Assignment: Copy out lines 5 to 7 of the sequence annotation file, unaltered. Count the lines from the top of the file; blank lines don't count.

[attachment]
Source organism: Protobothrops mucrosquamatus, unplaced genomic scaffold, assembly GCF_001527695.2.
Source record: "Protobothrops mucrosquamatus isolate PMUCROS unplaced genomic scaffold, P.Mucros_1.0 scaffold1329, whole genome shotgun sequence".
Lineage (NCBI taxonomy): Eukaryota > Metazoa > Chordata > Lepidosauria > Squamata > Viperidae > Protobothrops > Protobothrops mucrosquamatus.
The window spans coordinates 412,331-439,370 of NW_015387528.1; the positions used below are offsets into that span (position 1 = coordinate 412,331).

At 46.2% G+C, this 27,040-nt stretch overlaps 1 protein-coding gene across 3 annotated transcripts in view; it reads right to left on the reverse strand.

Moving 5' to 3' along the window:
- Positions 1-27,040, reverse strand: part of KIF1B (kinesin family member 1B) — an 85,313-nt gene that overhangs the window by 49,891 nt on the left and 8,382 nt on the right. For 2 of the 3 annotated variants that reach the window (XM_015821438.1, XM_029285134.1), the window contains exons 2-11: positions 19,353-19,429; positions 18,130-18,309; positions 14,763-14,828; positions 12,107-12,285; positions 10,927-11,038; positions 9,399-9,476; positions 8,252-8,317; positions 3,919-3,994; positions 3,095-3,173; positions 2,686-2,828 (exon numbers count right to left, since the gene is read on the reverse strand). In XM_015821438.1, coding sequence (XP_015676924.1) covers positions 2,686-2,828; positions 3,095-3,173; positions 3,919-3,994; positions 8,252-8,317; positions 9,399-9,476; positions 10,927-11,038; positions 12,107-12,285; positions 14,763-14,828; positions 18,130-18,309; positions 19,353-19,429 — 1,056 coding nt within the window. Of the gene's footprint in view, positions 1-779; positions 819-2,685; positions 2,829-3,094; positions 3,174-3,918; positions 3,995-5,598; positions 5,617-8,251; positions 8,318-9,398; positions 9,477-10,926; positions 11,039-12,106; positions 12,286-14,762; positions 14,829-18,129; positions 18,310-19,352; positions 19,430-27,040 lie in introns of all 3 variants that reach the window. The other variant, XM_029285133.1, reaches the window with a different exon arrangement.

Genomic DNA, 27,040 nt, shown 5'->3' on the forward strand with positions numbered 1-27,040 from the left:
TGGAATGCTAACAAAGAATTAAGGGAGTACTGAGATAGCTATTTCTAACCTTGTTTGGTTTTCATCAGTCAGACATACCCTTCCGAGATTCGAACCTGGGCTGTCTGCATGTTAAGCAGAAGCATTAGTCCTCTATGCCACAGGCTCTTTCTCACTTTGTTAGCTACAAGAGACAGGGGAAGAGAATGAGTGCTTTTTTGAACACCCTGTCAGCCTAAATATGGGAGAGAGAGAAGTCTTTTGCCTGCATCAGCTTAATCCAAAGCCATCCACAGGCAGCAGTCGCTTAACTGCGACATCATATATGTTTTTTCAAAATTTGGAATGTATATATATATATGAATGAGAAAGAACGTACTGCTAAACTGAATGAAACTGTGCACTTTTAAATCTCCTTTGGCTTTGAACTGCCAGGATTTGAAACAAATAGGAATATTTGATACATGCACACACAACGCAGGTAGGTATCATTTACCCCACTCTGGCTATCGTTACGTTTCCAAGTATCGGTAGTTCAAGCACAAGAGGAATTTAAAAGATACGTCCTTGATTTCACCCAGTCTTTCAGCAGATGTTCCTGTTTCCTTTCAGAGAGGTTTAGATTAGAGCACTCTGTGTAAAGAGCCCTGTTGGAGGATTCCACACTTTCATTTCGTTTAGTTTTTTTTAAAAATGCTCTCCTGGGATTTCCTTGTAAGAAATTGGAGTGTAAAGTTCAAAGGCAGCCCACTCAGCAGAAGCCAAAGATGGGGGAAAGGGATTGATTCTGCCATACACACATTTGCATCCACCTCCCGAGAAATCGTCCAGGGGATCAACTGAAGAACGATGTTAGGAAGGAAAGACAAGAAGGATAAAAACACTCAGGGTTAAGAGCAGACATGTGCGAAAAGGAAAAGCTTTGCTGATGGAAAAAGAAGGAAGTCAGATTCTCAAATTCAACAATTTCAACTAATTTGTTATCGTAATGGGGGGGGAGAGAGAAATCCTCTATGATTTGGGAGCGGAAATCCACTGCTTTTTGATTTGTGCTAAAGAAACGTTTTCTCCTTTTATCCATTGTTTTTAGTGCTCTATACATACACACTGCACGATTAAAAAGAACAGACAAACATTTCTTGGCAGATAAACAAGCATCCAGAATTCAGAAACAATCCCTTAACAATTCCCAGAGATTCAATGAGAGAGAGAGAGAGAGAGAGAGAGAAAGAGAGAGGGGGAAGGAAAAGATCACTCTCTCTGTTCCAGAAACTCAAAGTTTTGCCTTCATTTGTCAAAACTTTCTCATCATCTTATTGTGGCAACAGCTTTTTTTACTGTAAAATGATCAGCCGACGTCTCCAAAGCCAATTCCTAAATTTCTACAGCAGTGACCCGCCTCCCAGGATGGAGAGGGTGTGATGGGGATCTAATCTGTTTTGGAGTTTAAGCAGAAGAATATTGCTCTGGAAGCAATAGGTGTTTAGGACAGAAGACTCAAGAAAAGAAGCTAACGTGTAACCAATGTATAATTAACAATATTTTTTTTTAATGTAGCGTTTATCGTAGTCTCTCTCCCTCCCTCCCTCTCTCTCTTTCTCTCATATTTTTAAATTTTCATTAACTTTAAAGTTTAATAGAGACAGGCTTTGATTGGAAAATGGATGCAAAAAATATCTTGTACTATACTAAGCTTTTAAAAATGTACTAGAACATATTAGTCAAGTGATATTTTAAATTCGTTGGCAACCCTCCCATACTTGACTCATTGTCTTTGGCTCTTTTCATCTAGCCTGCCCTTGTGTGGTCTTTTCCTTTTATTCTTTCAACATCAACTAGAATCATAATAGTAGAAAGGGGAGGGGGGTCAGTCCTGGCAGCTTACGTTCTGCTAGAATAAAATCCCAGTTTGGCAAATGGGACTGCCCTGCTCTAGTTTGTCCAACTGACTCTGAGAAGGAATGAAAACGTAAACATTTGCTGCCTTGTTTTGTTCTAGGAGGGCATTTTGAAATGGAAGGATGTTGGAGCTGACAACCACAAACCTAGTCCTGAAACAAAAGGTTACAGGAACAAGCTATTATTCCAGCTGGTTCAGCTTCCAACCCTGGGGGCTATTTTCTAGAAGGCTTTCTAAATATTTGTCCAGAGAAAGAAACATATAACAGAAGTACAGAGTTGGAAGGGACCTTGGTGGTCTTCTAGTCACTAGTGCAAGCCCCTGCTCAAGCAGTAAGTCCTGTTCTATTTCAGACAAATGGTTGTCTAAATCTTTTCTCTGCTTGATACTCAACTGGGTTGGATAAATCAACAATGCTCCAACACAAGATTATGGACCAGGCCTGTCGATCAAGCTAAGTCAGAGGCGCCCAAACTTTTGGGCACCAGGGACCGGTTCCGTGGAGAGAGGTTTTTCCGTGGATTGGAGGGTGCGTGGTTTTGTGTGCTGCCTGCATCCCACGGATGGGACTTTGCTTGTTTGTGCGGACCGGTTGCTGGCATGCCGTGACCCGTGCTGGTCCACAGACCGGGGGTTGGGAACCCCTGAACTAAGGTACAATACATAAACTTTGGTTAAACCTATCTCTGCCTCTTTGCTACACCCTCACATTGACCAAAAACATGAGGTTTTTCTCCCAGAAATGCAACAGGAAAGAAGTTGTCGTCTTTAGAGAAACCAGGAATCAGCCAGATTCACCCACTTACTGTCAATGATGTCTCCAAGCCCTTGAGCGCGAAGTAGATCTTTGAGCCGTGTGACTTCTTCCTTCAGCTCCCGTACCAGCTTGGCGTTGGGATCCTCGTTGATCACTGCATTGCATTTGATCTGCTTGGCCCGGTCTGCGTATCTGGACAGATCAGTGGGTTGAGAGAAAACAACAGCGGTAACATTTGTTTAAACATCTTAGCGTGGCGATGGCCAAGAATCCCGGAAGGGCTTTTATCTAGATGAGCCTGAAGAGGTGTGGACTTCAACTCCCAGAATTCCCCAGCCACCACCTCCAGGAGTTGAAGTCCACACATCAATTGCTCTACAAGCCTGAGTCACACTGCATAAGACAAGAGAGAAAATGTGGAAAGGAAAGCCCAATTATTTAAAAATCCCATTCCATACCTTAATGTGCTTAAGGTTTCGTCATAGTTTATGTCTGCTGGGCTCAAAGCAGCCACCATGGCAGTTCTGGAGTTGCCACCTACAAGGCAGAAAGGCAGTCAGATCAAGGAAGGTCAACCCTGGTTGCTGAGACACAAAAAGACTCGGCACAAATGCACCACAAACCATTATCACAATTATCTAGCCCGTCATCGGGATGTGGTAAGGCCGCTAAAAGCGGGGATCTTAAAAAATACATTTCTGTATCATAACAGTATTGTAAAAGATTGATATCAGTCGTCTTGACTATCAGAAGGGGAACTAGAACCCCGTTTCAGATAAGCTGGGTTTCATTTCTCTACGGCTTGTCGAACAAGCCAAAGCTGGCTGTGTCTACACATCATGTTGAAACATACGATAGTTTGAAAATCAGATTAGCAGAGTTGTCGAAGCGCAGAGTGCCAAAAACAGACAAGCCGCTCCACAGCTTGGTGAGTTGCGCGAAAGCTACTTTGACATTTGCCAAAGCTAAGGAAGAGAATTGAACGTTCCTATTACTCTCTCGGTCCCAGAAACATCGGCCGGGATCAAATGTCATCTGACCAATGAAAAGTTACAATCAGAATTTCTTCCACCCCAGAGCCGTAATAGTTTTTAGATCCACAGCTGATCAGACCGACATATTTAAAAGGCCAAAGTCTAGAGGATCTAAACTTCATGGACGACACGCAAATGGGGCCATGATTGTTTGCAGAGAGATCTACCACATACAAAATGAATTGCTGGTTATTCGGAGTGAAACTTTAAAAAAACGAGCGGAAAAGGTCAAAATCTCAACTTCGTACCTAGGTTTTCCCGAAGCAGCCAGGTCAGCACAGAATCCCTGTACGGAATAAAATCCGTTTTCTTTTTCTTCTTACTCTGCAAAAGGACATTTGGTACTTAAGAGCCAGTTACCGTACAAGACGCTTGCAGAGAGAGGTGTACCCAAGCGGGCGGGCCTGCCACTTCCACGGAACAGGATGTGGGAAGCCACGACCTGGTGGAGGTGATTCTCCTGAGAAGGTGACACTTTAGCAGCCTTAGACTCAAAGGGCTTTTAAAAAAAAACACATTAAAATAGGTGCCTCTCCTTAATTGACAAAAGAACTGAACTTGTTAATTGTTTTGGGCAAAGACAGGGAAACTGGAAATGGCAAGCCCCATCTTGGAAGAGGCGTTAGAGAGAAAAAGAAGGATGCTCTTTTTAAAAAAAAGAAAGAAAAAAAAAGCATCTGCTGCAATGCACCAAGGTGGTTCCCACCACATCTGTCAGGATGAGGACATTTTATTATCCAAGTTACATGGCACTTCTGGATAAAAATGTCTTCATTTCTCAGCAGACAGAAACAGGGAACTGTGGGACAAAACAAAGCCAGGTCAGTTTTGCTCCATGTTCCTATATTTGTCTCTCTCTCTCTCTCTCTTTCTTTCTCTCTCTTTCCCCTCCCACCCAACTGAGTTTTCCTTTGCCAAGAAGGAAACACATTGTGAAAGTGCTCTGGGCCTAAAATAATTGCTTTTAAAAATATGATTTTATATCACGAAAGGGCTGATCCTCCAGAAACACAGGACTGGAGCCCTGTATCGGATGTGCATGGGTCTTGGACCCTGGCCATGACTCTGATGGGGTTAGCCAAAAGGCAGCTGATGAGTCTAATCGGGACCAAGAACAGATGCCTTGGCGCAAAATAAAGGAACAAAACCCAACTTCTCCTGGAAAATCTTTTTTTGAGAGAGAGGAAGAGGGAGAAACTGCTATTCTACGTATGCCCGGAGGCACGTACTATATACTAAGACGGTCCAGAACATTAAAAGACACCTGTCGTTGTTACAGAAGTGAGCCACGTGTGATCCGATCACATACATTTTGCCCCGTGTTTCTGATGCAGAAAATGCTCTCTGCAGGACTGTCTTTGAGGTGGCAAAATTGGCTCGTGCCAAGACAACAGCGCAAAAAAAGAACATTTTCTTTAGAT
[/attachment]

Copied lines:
At 46.2% G+C, this 27,040-nt stretch overlaps 1 protein-coding gene across 3 annotated transcripts in view; it reads right to left on the reverse strand.

Moving 5' to 3' along the window:
- Positions 1-27,040, reverse strand: part of KIF1B (kinesin family member 1B) — an 85,313-nt gene that overhangs the window by 49,891 nt on the left and 8,382 nt on the right. For 2 of the 3 annotated variants that reach the window (XM_015821438.1, XM_029285134.1), the window contains exons 2-11: positions 19,353-19,429; positions 18,130-18,309; positions 14,763-14,828; positions 12,107-12,285; positions 10,927-11,038; positions 9,399-9,476; positions 8,252-8,317; positions 3,919-3,994; positions 3,095-3,173; positions 2,686-2,828 (exon numbers count right to left, since the gene is read on the reverse strand). In XM_015821438.1, coding sequence (XP_015676924.1) covers positions 2,686-2,828; positions 3,095-3,173; positions 3,919-3,994; positions 8,252-8,317; positions 9,399-9,476; positions 10,927-11,038; positions 12,107-12,285; positions 14,763-14,828; positions 18,130-18,309; positions 19,353-19,429 — 1,056 coding nt within the window. Of the gene's footprint in view, positions 1-779; positions 819-2,685; positions 2,829-3,094; positions 3,174-3,918; positions 3,995-5,598; positions 5,617-8,251; positions 8,318-9,398; positions 9,477-10,926; positions 11,039-12,106; positions 12,286-14,762; positions 14,829-18,129; positions 18,310-19,352; positions 19,430-27,040 lie in introns of all 3 variants that reach the window. The other variant, XM_029285133.1, reaches the window with a different exon arrangement.